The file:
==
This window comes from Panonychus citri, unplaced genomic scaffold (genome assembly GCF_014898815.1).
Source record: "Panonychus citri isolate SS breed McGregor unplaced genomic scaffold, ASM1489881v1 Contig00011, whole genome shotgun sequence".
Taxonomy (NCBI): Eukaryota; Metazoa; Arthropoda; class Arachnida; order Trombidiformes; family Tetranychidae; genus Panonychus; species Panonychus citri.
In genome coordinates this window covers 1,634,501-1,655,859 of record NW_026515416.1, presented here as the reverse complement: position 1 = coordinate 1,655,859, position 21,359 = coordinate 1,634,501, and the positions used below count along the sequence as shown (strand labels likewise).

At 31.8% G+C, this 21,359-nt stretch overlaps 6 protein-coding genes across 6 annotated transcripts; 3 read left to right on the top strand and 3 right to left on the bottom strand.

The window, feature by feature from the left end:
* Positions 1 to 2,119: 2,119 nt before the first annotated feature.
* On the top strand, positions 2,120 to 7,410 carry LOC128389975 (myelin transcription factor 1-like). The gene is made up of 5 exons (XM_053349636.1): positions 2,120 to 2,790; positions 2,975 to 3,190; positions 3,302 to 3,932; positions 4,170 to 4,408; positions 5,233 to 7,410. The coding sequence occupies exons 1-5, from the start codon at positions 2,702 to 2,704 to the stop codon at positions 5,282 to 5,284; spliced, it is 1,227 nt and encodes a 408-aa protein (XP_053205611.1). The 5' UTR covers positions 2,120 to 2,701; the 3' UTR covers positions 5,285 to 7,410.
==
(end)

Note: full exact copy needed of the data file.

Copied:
This window comes from Panonychus citri, unplaced genomic scaffold (genome assembly GCF_014898815.1).
Source record: "Panonychus citri isolate SS breed McGregor unplaced genomic scaffold, ASM1489881v1 Contig00011, whole genome shotgun sequence".
Taxonomy (NCBI): Eukaryota; Metazoa; Arthropoda; class Arachnida; order Trombidiformes; family Tetranychidae; genus Panonychus; species Panonychus citri.
In genome coordinates this window covers 1,634,501-1,655,859 of record NW_026515416.1, presented here as the reverse complement: position 1 = coordinate 1,655,859, position 21,359 = coordinate 1,634,501, and the positions used below count along the sequence as shown (strand labels likewise).

At 31.8% G+C, this 21,359-nt stretch overlaps 6 protein-coding genes across 6 annotated transcripts; 3 read left to right on the top strand and 3 right to left on the bottom strand.

The window, feature by feature from the left end:
* Positions 1 to 2,119: 2,119 nt before the first annotated feature.
* On the top strand, positions 2,120 to 7,410 carry LOC128389975 (myelin transcription factor 1-like). The gene is made up of 5 exons (XM_053349636.1): positions 2,120 to 2,790; positions 2,975 to 3,190; positions 3,302 to 3,932; positions 4,170 to 4,408; positions 5,233 to 7,410. The coding sequence occupies exons 1-5, from the start codon at positions 2,702 to 2,704 to the stop codon at positions 5,282 to 5,284; spliced, it is 1,227 nt and encodes a 408-aa protein (XP_053205611.1). The 5' UTR covers positions 2,120 to 2,701; the 3' UTR covers positions 5,285 to 7,410.